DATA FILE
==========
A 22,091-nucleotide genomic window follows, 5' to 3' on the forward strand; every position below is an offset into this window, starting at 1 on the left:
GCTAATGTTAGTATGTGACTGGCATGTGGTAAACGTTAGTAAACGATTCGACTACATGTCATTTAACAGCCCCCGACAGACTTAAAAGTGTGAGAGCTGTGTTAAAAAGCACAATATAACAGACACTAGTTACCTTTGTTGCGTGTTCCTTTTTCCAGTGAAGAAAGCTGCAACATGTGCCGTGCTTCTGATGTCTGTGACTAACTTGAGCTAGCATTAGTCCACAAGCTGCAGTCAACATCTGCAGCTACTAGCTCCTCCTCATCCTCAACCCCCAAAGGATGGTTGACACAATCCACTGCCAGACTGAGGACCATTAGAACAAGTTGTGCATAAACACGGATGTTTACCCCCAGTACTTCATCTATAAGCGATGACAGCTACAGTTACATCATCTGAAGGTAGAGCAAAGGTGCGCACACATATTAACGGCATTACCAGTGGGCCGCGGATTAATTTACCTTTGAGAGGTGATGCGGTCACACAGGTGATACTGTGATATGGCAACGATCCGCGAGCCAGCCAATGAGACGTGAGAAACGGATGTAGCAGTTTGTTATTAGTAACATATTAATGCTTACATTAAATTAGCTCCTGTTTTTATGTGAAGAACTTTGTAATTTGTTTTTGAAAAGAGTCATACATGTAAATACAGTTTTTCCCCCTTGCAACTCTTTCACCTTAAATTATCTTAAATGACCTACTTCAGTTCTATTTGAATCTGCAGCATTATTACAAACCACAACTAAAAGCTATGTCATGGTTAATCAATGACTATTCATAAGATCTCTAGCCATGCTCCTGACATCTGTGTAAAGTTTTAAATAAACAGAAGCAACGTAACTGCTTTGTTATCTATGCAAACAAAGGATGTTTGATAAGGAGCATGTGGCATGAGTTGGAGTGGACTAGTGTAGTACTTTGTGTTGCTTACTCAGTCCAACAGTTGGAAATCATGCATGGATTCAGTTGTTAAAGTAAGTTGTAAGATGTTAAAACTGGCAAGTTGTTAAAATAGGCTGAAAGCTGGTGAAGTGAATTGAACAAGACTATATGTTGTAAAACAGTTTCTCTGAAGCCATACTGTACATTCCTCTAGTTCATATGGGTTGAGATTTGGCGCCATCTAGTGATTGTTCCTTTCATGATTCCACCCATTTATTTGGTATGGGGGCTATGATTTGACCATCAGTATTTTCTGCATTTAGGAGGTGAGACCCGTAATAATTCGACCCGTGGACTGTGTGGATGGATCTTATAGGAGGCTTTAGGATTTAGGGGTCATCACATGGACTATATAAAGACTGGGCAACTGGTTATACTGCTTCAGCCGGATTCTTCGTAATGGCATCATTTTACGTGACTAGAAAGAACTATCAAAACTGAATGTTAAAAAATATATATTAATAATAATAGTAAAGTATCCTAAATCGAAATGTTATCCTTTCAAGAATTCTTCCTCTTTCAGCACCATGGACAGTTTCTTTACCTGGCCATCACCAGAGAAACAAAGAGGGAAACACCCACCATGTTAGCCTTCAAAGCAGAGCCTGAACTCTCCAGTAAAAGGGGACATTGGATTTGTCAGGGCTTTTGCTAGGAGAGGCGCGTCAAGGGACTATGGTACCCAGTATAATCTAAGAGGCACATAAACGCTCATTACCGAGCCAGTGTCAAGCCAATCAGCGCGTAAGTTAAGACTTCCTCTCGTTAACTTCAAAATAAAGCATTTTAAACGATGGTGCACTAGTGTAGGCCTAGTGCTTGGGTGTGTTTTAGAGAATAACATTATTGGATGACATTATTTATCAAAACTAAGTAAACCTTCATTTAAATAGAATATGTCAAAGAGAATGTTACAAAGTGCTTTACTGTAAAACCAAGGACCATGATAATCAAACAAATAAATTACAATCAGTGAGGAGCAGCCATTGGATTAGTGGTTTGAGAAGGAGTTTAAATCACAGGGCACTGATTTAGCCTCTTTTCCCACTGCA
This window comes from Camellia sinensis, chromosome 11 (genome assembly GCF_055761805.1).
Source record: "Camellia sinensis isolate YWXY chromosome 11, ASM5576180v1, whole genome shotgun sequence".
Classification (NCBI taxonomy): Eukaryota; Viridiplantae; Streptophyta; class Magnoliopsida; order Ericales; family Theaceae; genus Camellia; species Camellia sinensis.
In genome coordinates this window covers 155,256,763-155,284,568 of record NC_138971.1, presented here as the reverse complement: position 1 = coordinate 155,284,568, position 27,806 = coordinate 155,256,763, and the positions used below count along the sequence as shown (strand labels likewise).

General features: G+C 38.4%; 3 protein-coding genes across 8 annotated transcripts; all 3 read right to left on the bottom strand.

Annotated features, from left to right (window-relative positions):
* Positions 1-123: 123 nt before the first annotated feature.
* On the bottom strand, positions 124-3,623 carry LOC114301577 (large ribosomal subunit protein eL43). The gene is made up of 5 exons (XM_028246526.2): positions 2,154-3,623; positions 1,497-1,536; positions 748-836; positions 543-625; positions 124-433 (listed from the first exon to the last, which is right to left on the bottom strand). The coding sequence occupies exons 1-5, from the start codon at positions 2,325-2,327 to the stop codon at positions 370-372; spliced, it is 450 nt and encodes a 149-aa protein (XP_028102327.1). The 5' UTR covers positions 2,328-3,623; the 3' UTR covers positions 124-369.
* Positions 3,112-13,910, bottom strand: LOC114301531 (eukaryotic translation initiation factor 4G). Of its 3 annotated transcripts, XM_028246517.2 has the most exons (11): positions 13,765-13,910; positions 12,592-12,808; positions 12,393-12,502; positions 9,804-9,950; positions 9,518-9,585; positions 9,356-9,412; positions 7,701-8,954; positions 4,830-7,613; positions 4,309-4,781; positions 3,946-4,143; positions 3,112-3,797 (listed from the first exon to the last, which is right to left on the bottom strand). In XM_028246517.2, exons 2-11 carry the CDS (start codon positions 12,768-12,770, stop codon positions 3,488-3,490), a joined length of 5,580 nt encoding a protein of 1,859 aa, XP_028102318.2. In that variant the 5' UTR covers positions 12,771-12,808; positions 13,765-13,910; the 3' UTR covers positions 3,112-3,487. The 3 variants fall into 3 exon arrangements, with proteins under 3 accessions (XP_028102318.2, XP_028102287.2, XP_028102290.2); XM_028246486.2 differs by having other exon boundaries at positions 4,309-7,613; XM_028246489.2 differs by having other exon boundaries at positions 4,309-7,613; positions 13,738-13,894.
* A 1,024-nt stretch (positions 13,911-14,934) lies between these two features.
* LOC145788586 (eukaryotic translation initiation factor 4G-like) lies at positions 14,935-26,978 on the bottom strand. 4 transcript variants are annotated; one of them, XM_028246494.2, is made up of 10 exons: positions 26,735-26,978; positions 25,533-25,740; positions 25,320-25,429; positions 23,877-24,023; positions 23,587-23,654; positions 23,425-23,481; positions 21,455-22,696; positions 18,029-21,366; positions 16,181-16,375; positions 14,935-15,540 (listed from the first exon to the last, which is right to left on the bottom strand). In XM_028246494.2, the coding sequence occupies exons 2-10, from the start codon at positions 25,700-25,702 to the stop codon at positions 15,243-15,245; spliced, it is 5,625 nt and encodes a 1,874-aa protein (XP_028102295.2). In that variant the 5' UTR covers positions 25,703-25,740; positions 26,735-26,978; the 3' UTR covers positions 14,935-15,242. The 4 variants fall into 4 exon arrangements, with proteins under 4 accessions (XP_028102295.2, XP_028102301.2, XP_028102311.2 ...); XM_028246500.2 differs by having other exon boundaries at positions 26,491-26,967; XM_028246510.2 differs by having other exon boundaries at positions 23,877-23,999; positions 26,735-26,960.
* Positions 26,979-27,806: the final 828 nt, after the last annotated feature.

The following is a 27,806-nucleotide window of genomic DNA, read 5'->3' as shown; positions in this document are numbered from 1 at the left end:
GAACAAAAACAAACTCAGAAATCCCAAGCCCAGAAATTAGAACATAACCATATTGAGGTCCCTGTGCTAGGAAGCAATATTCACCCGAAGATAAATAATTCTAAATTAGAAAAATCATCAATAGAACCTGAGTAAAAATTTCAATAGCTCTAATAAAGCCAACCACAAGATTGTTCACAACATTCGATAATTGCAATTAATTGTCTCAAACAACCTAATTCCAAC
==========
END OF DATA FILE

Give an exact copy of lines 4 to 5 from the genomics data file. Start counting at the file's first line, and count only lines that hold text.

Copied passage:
Source record: "Camellia sinensis isolate YWXY chromosome 11, ASM5576180v1, whole genome shotgun sequence".
Classification (NCBI taxonomy): Eukaryota; Viridiplantae; Streptophyta; class Magnoliopsida; order Ericales; family Theaceae; genus Camellia; species Camellia sinensis.